Imperial College London

DrRylieGreen

Faculty of EngineeringDepartment of Bioengineering

Reader in Polymer Bioelectronics
 
 
 
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Contact

 

+44 (0)20 7594 0943rylie.green

 
 
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Location

 

2.06Bessemer BuildingSouth Kensington Campus

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Summary

 

Publications

Citation

BibTex format

@article{Aregueta-Robles:2018:10.1016/j.actbio.2018.11.044,
author = {Aregueta-Robles, UA and Martens, PJ and Poole-Warren, LA and Green, RA},
doi = {10.1016/j.actbio.2018.11.044},
journal = {Acta Biomater},
title = {Tissue engineered hydrogels supporting 3D neural networks.},
url = {http://dx.doi.org/10.1016/j.actbio.2018.11.044},
year = {2018}
}

RIS format (EndNote, RefMan)

TY  - JOUR
AB - Promoting nerve regeneration requires engineering cellular carriers to physically and biochemically support neuronal growth into a long lasting functional tissue. This study systematically evaluated the capacity of a biosynthetic poly(vinyl alcohol) (PVA) hydrogel to support growth and differentiation of co-encapsulated neurons and glia. A significant challenge is to understand the role of the dynamic degradable hydrogel mechanical properties on expression of relevant cellular morphologies and function. It was hypothesised that a carrier with mechanical properties akin to neural tissue will provide glia with conditions to thrive, and that glia in turn will support neuronal survival and development. PVA co-polymerised with biological macromolecules sericin and gelatin (PVA-SG) and with tailored nerve tissue-like mechanical properties were used to encapsulate Schwann cells (SCs) alone and subsequently a co-culture of SCs and neural-like PC12s. SCs were encapsulated within two PVA-SG gel variants with initial compressive moduli of 16kPa and 2kPa, spanning a range of reported mechanical properties for neural tissues. Both hydrogels were shown to support cell viability and expression of extracellular matrix proteins, however, SCs grown within the PVA-SG with a higher initial modulus were observed to present with greater physiologically relevant morphologies and increased expression of extracellular matrix proteins. The higher modulus PVA-SG was subsequently shown to support development of neuronal networks when SCs were co-encapsulated with PC12s. The lower modulus hydrogel was unable to support effective development of neural networks. This study demonstrates the critical link between hydrogel properties and glial cell phenotype on development of functional neural tissues. STATEMENT OF SIGNIFICANCE: Hydrogels as platforms for tissue regeneration must provide encapsulated cellular progenitors with physical and biochemical cues for initial survival and to support ongoin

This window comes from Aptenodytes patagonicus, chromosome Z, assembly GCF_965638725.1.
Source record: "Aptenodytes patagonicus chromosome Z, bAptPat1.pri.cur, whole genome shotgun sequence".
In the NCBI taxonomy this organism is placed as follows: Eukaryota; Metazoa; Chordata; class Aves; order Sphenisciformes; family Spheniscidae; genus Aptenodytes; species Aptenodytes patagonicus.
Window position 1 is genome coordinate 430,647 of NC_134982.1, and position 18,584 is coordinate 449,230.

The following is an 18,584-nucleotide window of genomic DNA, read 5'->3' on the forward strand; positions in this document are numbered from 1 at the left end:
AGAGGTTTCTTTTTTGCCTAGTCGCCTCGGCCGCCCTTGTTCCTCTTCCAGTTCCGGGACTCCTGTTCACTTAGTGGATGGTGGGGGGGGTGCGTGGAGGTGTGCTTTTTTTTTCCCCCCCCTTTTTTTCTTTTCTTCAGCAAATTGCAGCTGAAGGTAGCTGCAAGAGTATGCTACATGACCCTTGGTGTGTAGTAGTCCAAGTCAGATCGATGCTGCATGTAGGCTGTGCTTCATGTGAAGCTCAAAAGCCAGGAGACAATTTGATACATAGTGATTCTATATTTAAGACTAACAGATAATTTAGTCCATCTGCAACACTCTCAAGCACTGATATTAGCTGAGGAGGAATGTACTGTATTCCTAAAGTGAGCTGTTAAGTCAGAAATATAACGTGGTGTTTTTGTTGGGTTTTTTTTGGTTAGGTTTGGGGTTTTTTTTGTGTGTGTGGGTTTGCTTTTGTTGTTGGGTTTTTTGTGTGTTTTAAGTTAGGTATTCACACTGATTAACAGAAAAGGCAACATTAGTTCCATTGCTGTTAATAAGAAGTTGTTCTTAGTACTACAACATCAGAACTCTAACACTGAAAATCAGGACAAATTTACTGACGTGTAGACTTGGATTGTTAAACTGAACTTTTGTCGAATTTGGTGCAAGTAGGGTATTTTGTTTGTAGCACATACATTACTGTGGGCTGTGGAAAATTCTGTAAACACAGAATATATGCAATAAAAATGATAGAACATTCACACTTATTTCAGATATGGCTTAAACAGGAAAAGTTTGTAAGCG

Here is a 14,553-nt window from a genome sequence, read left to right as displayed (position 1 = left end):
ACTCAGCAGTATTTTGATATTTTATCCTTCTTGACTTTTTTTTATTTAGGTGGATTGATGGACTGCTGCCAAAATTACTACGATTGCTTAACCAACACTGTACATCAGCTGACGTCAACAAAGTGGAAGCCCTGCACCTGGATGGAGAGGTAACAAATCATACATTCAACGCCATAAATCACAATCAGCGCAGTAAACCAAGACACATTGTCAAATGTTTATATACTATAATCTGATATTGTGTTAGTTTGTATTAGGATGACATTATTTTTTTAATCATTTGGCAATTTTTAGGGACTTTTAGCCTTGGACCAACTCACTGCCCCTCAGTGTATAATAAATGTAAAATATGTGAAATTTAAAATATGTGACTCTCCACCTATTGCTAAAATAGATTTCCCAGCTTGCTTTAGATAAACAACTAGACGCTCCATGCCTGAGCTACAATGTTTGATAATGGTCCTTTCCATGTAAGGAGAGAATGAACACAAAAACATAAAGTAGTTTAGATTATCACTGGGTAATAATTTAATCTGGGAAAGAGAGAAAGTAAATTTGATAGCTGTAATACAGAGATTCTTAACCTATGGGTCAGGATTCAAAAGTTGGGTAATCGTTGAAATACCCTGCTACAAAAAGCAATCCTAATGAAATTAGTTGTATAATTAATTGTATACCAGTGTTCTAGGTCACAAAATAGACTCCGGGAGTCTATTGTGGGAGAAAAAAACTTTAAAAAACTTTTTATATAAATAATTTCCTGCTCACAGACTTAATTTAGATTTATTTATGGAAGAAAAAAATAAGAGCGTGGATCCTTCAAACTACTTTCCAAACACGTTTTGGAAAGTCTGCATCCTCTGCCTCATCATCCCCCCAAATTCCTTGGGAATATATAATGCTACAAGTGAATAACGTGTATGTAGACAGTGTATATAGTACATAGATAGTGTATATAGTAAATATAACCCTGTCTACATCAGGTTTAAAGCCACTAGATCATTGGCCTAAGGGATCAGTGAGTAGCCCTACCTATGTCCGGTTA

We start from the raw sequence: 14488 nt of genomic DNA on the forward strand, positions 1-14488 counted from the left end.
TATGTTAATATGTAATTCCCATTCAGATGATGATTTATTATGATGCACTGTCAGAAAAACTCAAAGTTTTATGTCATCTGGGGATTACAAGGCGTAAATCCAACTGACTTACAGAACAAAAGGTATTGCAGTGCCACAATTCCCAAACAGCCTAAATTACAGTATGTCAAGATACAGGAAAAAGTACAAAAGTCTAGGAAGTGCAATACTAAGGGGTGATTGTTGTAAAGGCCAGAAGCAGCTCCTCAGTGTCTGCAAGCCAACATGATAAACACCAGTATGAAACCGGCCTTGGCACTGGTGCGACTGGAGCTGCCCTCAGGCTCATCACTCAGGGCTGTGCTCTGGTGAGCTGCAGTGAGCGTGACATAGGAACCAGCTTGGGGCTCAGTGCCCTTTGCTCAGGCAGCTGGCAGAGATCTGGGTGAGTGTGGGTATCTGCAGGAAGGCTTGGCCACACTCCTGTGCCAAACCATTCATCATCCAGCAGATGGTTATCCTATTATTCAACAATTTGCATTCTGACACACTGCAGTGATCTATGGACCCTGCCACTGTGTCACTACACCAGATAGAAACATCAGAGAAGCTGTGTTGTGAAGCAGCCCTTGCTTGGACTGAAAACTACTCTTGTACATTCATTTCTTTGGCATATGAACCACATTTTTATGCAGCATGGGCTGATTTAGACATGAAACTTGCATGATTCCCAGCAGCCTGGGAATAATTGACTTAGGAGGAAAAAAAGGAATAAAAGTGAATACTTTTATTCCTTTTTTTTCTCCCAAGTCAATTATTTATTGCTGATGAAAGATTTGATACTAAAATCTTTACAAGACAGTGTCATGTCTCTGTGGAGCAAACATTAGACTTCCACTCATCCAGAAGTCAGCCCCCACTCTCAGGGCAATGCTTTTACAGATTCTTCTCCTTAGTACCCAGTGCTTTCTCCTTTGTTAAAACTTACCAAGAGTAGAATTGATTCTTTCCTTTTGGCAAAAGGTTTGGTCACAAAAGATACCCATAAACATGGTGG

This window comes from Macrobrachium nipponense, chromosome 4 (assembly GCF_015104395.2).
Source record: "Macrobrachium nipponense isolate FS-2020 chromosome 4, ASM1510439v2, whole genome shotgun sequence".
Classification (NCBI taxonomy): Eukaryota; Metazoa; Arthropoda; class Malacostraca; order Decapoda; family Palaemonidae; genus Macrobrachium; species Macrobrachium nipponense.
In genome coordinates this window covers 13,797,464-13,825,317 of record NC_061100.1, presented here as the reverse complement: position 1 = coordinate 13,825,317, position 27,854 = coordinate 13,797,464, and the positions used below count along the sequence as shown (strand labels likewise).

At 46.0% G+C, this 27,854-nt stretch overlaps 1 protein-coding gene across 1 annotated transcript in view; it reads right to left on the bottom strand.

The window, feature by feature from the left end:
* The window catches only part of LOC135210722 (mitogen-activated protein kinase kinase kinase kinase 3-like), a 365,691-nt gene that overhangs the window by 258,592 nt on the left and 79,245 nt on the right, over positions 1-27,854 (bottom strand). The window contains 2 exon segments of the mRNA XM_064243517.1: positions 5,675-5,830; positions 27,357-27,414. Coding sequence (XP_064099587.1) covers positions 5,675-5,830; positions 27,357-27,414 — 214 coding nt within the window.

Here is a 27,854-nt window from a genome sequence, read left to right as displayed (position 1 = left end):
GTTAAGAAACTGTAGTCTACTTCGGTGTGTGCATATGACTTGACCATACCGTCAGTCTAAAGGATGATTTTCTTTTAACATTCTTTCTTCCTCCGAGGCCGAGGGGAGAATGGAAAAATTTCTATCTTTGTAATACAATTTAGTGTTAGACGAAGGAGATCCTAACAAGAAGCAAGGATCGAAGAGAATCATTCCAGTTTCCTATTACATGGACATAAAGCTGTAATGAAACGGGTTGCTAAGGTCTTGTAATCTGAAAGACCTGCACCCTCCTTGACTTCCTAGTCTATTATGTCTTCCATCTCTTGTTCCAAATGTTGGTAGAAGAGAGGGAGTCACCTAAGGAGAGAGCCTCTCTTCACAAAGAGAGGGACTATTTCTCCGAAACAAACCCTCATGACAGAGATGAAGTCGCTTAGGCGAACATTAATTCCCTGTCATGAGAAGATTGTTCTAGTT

AU - Aregueta-Robles,UA
AU - Martens,PJ
AU - Poole-Warren,LA
AU - Green,RA
DO - 10.1016/j.actbio.2018.11.044
PY - 2018///
TI - Tissue engineered hydrogels supporting 3D neural networks.
T2 - Acta Biomater
UR - http://dx.doi.org/10.1016/j.actbio.2018.11.044
UR - https://www.ncbi.nlm.nih.gov/pubmed/30500450
UR - http://hdl.handle.net/10044/1/66529
ER -